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|Title:||The moral dilemma of high stakes gambling in Native communities|
|Authors:||Little, Margo, 1947-|
|Keywords:||Gambling--Canada;Gambling--Native Canadians;Gaming--Economics;Gambling--Cultural issues;Gambling--Social issues;First Nations--Canada;Canada--Native communities|
|Abstract:||In Canada today, Native people grapple with an increasingly bleak economy. According to Statistics Canada, only forty-three per cent of Aboriginal people have jobs; whereas, the employment average for other Canadians is sixty-one per cent. The Canadian average annual income is $24,876 but Native Canadians receive $16,560 per annum. Eight per cent of mainstream Canadians receive social assistance; twenty-nine per cent of Natives do (Fisher 16). This perpetual marginalization has spurred many First Nations communities to pursue commercial gaming as a source of economic salvation. In this paper I will examine the legacy of gambling in Native culture and the ethical dilemmas facing bands who attempt to use gaming operations as a solution to economic ills.|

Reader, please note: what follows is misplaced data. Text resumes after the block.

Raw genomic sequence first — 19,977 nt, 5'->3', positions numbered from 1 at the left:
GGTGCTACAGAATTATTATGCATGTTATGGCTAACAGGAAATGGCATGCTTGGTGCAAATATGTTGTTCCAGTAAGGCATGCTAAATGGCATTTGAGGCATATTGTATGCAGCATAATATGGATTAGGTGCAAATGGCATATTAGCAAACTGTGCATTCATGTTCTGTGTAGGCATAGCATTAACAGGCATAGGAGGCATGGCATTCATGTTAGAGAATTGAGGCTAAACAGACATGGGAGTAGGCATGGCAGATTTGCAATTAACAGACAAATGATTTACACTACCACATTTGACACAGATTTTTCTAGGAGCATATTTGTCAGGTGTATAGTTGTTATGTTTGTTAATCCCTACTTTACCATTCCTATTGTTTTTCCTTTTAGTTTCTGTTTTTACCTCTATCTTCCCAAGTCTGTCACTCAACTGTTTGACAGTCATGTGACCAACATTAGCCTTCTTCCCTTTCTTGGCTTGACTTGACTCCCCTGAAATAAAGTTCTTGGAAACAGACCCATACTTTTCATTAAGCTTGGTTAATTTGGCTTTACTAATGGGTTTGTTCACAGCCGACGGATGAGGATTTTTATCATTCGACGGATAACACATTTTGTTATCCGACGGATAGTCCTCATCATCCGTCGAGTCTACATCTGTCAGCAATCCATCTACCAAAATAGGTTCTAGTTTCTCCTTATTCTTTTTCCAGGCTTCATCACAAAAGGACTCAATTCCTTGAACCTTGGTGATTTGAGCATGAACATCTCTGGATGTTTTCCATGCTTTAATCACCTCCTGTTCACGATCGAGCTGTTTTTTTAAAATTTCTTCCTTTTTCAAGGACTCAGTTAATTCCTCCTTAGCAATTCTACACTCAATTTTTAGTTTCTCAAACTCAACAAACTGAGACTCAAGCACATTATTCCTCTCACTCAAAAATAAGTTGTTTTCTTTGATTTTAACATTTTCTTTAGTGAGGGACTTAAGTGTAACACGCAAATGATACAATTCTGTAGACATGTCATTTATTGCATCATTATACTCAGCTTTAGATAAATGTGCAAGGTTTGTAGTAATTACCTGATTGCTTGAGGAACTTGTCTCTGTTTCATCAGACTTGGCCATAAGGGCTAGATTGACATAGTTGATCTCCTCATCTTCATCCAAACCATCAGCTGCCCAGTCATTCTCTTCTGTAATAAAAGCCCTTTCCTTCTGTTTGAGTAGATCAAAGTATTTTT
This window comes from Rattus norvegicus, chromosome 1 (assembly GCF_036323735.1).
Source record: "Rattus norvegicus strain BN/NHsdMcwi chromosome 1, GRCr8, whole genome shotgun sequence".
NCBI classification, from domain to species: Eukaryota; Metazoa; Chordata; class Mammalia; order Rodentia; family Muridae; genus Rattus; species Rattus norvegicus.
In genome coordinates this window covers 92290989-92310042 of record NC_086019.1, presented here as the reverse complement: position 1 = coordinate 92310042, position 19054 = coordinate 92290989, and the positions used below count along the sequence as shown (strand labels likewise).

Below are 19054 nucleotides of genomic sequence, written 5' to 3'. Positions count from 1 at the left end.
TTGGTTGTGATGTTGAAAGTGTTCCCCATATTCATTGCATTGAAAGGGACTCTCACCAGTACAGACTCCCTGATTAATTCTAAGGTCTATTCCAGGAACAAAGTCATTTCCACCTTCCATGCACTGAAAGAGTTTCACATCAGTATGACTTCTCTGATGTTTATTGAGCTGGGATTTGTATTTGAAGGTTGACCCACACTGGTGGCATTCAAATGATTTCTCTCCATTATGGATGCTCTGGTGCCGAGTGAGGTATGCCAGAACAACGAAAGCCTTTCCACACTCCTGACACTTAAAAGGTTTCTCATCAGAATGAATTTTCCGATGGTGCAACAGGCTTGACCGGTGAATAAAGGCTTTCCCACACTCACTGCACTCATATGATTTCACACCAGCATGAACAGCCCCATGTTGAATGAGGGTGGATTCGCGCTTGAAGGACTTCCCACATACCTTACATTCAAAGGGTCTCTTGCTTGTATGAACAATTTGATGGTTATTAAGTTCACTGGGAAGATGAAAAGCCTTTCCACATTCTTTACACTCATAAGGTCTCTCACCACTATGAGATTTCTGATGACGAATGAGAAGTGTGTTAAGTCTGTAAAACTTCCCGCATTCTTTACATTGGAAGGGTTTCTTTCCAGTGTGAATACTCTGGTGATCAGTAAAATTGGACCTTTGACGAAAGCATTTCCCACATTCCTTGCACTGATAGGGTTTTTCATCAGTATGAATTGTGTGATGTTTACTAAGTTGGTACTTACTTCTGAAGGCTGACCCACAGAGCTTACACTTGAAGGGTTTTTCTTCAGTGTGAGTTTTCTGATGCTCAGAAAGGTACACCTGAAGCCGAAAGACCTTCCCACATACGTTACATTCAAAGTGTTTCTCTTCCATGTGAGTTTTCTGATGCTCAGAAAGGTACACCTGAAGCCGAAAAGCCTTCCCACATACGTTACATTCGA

|Appears in Collections:||Gambling Literature|
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